This is why we have to see that Jesus loves us enough to point us from a life lived for the superficial to a life of eternal meaning and impact.
Every Material/Financial Resource I Give is Mine Forever
This sounds a little like an oxymoron. What I keep I lose but what I give I keep? Exactly. That’s the way it works. “Lay up for yourselves treasures in heaven, where neither moth nor rust destroys and where thieves do not break in and steal.” (Matthew 6:20)
In verses 25-34, he goes on to address the central issue that keeps us from living and giving for eternity—trust. “Therefore I tell you, do not be anxious about your life, what you will eat or what you will drink, nor about your body, what you will put on. Is not life more than food, and the body more than clothing?” (Matthew 6:25) He points out the birds and the flowers which don’t sow or harvest yet have all they need because God provides it. When our trust is in God, it frees us from fear and frees us to “seek first the kingdom of God.” (verse 33) Jesus says, Lay up treasures in heaven. What are these?
Eternal Treasure = God’s rewards to us individually for our faithful service and sacrificial giving to Him.
This is why Jesus adds this, “where your treasure is, there your heart will be also.” (verse 21) Money is spiritual. What we do with it is a greater spiritual indicator than anything else—more than preaching, evangelism, Bible study, etc. Money and what we do with our money is so spiritual that Jesus indexes our hearts and spiritual condition to how we handle it. That’s strong and it may be uncomfortable for us, but realize that it was uncomfortable in that culture too. Our issue is that we try to separate what we do with our money from our spirituality. So I can think I am doing really well spiritually, sing the songs about Jesus as Lord, be in my small group, regularly attend church, be viewed as a devout Christian and quietly NOT invest in any substantive way in God’s work. How we handle our money smokes out the spiritual pretenders and posers. When God has our hearts, he has our pocketbooks as well.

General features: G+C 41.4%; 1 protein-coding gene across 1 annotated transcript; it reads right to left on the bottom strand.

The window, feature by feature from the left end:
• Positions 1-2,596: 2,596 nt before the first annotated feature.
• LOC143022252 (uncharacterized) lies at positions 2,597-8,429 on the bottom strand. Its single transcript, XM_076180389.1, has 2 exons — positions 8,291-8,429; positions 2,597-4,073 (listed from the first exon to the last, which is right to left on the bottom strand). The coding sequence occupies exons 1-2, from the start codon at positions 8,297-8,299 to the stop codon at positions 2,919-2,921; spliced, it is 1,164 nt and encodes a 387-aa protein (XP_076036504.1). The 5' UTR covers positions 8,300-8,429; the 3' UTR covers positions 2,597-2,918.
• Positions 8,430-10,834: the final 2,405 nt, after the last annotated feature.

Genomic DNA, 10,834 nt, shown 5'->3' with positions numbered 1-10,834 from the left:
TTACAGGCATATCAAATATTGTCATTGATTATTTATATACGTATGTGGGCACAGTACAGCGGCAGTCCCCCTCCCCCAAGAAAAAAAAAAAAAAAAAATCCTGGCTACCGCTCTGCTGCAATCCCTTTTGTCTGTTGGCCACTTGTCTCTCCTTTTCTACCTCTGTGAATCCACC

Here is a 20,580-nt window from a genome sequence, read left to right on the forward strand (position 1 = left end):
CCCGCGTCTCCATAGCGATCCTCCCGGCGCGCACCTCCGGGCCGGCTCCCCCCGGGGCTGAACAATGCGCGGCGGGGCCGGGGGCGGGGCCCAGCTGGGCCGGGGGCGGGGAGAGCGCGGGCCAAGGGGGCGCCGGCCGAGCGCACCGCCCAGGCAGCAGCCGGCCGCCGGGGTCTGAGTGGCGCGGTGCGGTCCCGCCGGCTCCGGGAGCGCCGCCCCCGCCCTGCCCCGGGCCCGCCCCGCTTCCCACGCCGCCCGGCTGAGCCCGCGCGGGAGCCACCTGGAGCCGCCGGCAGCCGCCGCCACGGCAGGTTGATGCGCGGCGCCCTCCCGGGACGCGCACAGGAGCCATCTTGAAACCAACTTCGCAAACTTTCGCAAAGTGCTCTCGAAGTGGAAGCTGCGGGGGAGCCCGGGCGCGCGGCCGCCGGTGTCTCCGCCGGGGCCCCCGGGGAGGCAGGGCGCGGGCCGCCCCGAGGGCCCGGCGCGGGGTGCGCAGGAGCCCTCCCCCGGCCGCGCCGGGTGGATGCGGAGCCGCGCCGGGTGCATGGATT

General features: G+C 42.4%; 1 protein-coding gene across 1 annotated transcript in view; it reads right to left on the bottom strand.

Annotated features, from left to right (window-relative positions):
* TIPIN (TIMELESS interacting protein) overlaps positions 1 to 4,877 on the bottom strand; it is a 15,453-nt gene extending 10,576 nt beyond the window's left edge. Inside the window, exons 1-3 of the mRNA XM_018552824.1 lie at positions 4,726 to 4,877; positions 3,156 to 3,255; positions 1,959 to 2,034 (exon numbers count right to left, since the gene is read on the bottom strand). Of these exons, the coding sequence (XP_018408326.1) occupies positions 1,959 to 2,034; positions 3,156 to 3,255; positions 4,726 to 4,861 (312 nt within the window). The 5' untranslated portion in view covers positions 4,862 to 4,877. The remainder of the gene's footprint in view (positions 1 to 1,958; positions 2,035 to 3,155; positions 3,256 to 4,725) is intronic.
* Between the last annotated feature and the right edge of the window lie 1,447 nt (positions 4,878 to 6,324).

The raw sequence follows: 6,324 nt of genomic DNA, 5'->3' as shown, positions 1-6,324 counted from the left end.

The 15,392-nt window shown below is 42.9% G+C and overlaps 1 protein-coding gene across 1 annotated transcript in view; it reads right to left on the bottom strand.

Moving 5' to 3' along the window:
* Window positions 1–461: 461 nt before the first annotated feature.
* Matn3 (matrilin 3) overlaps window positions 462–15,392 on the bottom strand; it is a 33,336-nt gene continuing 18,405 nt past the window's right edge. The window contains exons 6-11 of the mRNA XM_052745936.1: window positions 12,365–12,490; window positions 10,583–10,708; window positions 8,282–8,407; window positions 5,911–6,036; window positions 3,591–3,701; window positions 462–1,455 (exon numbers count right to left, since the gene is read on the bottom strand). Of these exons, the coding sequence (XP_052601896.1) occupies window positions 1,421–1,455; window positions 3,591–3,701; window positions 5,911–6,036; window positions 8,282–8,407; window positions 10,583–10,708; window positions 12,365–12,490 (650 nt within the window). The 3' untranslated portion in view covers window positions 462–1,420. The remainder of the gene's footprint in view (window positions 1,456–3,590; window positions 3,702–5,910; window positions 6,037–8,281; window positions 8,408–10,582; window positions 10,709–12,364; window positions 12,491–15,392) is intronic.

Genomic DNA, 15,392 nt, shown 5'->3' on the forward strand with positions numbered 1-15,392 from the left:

This is why it’s so helpful. I can’t see my heart but I can see my checking account; it provides me with one objective, measurable indicator of what I really love. That’s why Jesus talked about money more than heaven and hell combined. Think through your balance statement, what does it indicate?
Was this not the point of the widow and her two mites (Luke 21)? Jesus was at the temple and watching the rich drop their heavy bags of gold into the giving boxes. Boom. BOOM. Wow! Big gift! Then he sees a widow and, as God, he knows her total net worth is two mites—less than a cent. And she drops those two small coins in. Plink. Plink. He calls the disciples over and says, “Did you see that? She gave more than anyone else.”
“Jesus, your math is off….”
“No, your math is off. I know what she has and she gave more than anyone else.” Her heart and her faith showed in her generosity.
Over the years, as I have spoken on money, it seems to me that there are generally two kinds of responses. People are either upset about it or are humbled by it. I can talk about almost anything else and it is warmly received. But people weird out about money and I have to think that the reason is that we love it so much. We don’t want it connected to our faith.
“Jesus Christ said more about money than about any other single thing because, when it comes to a man’s real nature, money is of first importance. Money is an exact index of a man’s true character. All through Scripture there is an intimate correlation between the development of a man’s character and how he handles money.” (Richard Halverson)
Take a look at your emotions even as you read this. What do your feelings possibly reveal about how important money and the keeping of it are to you?
Scripture quotations are taken from The Holy Bible, English Standard Version, copyright © 2001 by Crossway Bibles, a division of Good News Publishers. Used by permission. All rights reserved.
©2013 Steve DeWitt. You are permitted and encouraged to reproduce and distribute this material in any format provided that: (1) you credit the author, (2) any modifications are clearly marked, (3) you do not charge a fee beyond the cost of reproduction, (4) you include Bethel’s website address (www.bethelweb.org) on the copied resource.